- Services permanent establishment is another potential trigger. What this means is that a significant presence of back-office employees (e.g. Finance or R&D teams, to name but two), especially when combined with one or more of the above, may be another risk to consider.
- Virtual permanent establishment is another new emerging concept that companies have to contend with. This is where, through digital activities (e.g. anything from ecommerce sales to hosting services and data warehousing) in a country, the company creates a digital presence. If combined with any of the above items, this heightens the risk of permanent establishment.
Mind The Gap – With Permanent Establishment
Unfortunately there is no one size fits all solution or risk framework, it really depends on the country you’re talking about.
But there are common gaps that are worth addressing;
- Many companies hire people as contractors on the incorrect assumption that this is a low risk approach to hiring talent abroad. In many cases nothing could be further from the truth. If they are working full-time for the company, then depending on the nature of the work and the role itself, the local tax authorities may deem them to be an employee and have them taxed accordingly (i.e. contractor misclassification). In that scenario, if they are deemed to be employees, and if they have for example the authority to sign contracts on behalf of the company in that country, then the risk for permanent establishment are heightened.
- Employers of record have sprung up as a hugely popular solution. They have legal entities in those countries to help address the income tax, social security and employment law challenges of hiring abroad. However, it is critical to not forget that while income tax, social security and employment law is a big part of the pie, it is not the whole pie. You’ve got to look at the totality of risks which includes corporation tax. In any case, from a risk quantification perspective, the impact of triggering permanent establishment is likely to be many times greater than the fines you would receive for getting individual taxation risks wrong. With this in mind, it is vital to make sure that you or your local Employer of Record have local tax advisors in place who can assess whether you have permanent establishment risks in that country.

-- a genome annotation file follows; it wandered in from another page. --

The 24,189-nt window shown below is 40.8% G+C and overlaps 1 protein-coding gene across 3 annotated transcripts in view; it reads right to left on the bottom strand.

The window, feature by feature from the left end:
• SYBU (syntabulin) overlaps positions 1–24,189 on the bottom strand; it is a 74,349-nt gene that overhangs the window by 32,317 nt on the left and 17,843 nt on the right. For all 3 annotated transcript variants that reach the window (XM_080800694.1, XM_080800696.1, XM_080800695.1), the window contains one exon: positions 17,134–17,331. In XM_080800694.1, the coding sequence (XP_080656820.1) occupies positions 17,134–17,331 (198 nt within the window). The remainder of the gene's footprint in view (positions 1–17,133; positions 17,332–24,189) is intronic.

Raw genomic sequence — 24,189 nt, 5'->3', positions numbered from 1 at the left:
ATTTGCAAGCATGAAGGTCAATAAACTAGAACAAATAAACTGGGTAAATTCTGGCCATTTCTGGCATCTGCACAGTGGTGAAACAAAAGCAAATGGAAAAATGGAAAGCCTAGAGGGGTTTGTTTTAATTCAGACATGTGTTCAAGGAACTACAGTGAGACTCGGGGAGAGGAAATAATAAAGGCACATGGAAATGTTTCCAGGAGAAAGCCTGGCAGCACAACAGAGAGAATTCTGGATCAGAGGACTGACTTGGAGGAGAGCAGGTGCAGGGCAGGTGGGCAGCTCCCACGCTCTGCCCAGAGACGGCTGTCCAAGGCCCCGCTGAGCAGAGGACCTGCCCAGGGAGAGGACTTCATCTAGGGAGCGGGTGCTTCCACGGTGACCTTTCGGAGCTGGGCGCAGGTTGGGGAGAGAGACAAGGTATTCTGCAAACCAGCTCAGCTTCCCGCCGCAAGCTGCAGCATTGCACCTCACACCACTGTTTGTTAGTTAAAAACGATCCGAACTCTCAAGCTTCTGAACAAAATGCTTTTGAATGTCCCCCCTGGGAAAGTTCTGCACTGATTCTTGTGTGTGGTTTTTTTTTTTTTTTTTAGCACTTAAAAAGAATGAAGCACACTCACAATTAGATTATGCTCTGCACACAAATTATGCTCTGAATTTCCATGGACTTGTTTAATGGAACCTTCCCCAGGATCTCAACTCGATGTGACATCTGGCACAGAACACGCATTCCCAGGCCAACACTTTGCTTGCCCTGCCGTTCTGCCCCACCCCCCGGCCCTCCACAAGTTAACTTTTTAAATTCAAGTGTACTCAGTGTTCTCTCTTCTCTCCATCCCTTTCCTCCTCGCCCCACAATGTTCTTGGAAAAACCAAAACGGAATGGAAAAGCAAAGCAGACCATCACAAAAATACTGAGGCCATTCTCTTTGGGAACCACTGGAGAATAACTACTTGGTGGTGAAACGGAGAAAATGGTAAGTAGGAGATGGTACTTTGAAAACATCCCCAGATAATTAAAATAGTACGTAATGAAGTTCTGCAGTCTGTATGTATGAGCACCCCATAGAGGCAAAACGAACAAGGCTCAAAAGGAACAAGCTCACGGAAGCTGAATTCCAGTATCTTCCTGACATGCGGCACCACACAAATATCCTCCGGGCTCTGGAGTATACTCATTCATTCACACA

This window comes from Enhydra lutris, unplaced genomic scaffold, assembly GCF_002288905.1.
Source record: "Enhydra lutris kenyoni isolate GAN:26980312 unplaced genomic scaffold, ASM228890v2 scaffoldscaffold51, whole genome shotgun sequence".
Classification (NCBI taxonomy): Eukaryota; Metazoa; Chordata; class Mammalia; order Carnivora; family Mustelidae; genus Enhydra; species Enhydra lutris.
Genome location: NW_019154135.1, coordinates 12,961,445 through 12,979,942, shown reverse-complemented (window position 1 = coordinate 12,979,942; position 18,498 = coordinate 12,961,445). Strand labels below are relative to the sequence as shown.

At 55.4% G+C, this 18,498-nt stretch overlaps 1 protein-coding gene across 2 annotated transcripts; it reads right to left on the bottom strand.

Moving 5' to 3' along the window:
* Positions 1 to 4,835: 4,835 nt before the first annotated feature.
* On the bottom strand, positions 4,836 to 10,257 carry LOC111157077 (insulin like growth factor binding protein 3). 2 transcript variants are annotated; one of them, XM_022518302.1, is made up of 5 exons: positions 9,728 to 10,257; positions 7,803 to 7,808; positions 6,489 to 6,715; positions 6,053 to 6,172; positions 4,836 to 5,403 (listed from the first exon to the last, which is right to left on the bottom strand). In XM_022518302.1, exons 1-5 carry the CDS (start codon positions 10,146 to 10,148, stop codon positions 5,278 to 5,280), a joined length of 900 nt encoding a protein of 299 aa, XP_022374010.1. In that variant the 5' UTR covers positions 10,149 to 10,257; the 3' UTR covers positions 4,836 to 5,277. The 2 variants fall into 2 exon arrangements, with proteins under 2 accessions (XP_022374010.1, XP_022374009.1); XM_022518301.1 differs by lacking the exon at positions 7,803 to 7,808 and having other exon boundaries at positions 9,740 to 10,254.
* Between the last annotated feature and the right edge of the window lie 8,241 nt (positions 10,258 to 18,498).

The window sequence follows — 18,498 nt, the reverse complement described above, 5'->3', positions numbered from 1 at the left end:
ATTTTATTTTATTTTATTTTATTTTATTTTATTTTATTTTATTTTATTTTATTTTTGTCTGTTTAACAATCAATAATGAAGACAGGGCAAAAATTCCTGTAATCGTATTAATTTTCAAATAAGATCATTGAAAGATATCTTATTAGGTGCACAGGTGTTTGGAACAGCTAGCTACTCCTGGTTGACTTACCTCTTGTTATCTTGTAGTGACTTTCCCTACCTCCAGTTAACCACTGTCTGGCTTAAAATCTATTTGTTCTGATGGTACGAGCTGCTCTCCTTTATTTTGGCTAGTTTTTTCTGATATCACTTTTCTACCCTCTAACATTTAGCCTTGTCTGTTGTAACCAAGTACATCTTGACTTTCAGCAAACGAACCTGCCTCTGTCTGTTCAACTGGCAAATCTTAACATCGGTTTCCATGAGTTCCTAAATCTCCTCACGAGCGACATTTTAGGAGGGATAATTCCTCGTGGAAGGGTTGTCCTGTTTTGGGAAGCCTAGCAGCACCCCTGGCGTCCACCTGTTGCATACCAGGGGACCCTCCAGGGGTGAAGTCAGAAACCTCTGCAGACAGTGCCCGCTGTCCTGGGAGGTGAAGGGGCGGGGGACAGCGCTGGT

Governments around the world are racing furiously to try to catch up to the digital world we’re living in, and virtual permanent establishment is just one example of this. With the advances in digitalisation of visa, immigration and tax authority databases around the world, the risk of tax authorities picking up permanent establishment risks is elevated.
It is true that there are often tax treaties in place which might reduce the risk, but even so, companies need to be cautious about how they design their geomobility policies.
Allowing your employees to work from anywhere without first considering permanent establishment risks is a recipe for disaster.
The countries you choose to facilitate work from anywhere should be given a not dissimilar weight as to when you decide to expand to a new country. Why? Because the costs of getting this wrong are extremely expensive and have the potential to do serious damage to your work from anywhere programme.
But by being ahead of the curve, you can proactively identify any permanent establishment risks and avoid waking up to a nightmare situation that could have easily been avoided.
Article written by John Lee, Co-Founder of The Work From Anywhere Team